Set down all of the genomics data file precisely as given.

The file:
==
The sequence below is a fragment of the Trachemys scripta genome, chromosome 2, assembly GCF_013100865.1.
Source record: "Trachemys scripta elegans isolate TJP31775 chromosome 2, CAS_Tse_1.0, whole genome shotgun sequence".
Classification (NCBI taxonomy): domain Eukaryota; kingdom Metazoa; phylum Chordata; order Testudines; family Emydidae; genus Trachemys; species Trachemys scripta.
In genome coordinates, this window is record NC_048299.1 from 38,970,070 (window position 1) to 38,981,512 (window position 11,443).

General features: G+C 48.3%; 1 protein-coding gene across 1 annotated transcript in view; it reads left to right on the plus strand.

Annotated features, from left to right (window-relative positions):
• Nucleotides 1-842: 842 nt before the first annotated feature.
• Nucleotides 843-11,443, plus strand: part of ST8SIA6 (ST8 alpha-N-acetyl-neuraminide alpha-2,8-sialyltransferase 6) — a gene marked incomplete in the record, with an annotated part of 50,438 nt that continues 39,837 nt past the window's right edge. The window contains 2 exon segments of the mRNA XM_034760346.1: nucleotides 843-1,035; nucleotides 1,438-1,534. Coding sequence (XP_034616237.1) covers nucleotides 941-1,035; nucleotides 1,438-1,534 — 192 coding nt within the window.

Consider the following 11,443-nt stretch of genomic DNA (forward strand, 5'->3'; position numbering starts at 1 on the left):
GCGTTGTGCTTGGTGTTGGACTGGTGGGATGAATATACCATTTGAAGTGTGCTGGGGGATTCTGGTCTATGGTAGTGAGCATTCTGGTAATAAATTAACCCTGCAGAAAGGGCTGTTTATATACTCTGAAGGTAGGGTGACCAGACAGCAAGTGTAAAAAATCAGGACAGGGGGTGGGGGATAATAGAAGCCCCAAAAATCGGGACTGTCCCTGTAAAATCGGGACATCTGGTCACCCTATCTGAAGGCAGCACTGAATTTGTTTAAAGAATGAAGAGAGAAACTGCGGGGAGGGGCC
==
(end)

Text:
The sequence below is a fragment of the Trachemys scripta genome, chromosome 2, assembly GCF_013100865.1.
Source record: "Trachemys scripta elegans isolate TJP31775 chromosome 2, CAS_Tse_1.0, whole genome shotgun sequence".
Classification (NCBI taxonomy): domain Eukaryota; kingdom Metazoa; phylum Chordata; order Testudines; family Emydidae; genus Trachemys; species Trachemys scripta.
In genome coordinates, this window is record NC_048299.1 from 38,970,070 (window position 1) to 38,981,512 (window position 11,443).

General features: G+C 48.3%; 1 protein-coding gene across 1 annotated transcript in view; it reads left to right on the plus strand.

Annotated features, from left to right (window-relative positions):
• Nucleotides 1-842: 842 nt before the first annotated feature.
• Nucleotides 843-11,443, plus strand: part of ST8SIA6 (ST8 alpha-N-acetyl-neuraminide alpha-2,8-sialyltransferase 6) — a gene marked incomplete in the record, with an annotated part of 50,438 nt that continues 39,837 nt past the window's right edge. The window contains 2 exon segments of the mRNA XM_034760346.1: nucleotides 843-1,035; nucleotides 1,438-1,534. Coding sequence (XP_034616237.1) covers nucleotides 941-1,035; nucleotides 1,438-1,534 — 192 coding nt within the window.

Consider the following 11,443-nt stretch of genomic DNA (forward strand, 5'->3'; position numbering starts at 1 on the left):
GCGTTGTGCTTGGTGTTGGACTGGTGGGATGAATATACCATTTGAAGTGTGCTGGGGGATTCTGGTCTATGGTAGTGAGCATTCTGGTAATAAATTAACCCTGCAGAAAGGGCTGTTTATATACTCTGAAGGTAGGGTGACCAGACAGCAAGTGTAAAAAATCAGGACAGGGGGTGGGGGATAATAGAAGCCCCAAAAATCGGGACTGTCCCTGTAAAATCGGGACATCTGGTCACCCTATCTGAAGGCAGCACTGAATTTGTTTAAAGAATGAAGAGAGAAACTGCGGGGAGGGGCC